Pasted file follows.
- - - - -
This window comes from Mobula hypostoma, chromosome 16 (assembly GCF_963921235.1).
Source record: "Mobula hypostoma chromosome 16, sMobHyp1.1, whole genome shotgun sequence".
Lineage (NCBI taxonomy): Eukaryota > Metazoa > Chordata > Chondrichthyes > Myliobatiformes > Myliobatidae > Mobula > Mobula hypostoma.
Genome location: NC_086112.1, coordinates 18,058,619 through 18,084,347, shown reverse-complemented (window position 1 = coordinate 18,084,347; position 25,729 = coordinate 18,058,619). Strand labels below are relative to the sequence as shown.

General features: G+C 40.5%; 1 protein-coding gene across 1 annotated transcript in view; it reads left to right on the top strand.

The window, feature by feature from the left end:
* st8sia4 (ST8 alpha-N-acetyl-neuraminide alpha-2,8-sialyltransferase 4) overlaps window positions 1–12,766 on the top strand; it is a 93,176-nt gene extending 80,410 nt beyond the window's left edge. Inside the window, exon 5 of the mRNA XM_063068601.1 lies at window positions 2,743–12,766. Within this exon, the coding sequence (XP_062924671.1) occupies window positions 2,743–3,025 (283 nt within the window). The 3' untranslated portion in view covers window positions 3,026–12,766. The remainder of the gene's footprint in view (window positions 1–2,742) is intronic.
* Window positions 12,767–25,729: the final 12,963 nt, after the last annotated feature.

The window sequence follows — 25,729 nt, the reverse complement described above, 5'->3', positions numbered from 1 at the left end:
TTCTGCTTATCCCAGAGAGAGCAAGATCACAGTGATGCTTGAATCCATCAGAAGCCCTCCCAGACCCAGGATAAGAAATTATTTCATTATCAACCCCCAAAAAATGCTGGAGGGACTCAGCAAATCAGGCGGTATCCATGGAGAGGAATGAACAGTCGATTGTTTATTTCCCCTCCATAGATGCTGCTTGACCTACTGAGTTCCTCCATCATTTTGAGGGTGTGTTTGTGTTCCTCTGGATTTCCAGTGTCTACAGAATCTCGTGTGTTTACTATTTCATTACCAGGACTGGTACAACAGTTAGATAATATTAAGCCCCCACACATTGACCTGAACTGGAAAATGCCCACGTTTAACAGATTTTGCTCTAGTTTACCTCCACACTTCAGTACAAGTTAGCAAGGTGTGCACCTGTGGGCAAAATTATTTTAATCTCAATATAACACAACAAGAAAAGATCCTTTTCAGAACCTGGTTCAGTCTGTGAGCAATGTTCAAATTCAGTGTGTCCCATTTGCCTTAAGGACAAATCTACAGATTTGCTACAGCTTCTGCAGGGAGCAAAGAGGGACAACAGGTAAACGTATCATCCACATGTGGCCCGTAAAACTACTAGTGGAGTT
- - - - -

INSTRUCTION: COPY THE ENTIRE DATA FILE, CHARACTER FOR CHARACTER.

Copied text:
This window comes from Mobula hypostoma, chromosome 16 (assembly GCF_963921235.1).
Source record: "Mobula hypostoma chromosome 16, sMobHyp1.1, whole genome shotgun sequence".
Lineage (NCBI taxonomy): Eukaryota > Metazoa > Chordata > Chondrichthyes > Myliobatiformes > Myliobatidae > Mobula > Mobula hypostoma.
Genome location: NC_086112.1, coordinates 18,058,619 through 18,084,347, shown reverse-complemented (window position 1 = coordinate 18,084,347; position 25,729 = coordinate 18,058,619). Strand labels below are relative to the sequence as shown.

General features: G+C 40.5%; 1 protein-coding gene across 1 annotated transcript in view; it reads left to right on the top strand.

The window, feature by feature from the left end:
* st8sia4 (ST8 alpha-N-acetyl-neuraminide alpha-2,8-sialyltransferase 4) overlaps window positions 1–12,766 on the top strand; it is a 93,176-nt gene extending 80,410 nt beyond the window's left edge. Inside the window, exon 5 of the mRNA XM_063068601.1 lies at window positions 2,743–12,766. Within this exon, the coding sequence (XP_062924671.1) occupies window positions 2,743–3,025 (283 nt within the window). The 3' untranslated portion in view covers window positions 3,026–12,766. The remainder of the gene's footprint in view (window positions 1–2,742) is intronic.
* Window positions 12,767–25,729: the final 12,963 nt, after the last annotated feature.

The window sequence follows — 25,729 nt, the reverse complement described above, 5'->3', positions numbered from 1 at the left end:
TTCTGCTTATCCCAGAGAGAGCAAGATCACAGTGATGCTTGAATCCATCAGAAGCCCTCCCAGACCCAGGATAAGAAATTATTTCATTATCAACCCCCAAAAAATGCTGGAGGGACTCAGCAAATCAGGCGGTATCCATGGAGAGGAATGAACAGTCGATTGTTTATTTCCCCTCCATAGATGCTGCTTGACCTACTGAGTTCCTCCATCATTTTGAGGGTGTGTTTGTGTTCCTCTGGATTTCCAGTGTCTACAGAATCTCGTGTGTTTACTATTTCATTACCAGGACTGGTACAACAGTTAGATAATATTAAGCCCCCACACATTGACCTGAACTGGAAAATGCCCACGTTTAACAGATTTTGCTCTAGTTTACCTCCACACTTCAGTACAAGTTAGCAAGGTGTGCACCTGTGGGCAAAATTATTTTAATCTCAATATAACACAACAAGAAAAGATCCTTTTCAGAACCTGGTTCAGTCTGTGAGCAATGTTCAAATTCAGTGTGTCCCATTTGCCTTAAGGACAAATCTACAGATTTGCTACAGCTTCTGCAGGGAGCAAAGAGGGACAACAGGTAAACGTATCATCCACATGTGGCCCGTAAAACTACTAGTGGAGTT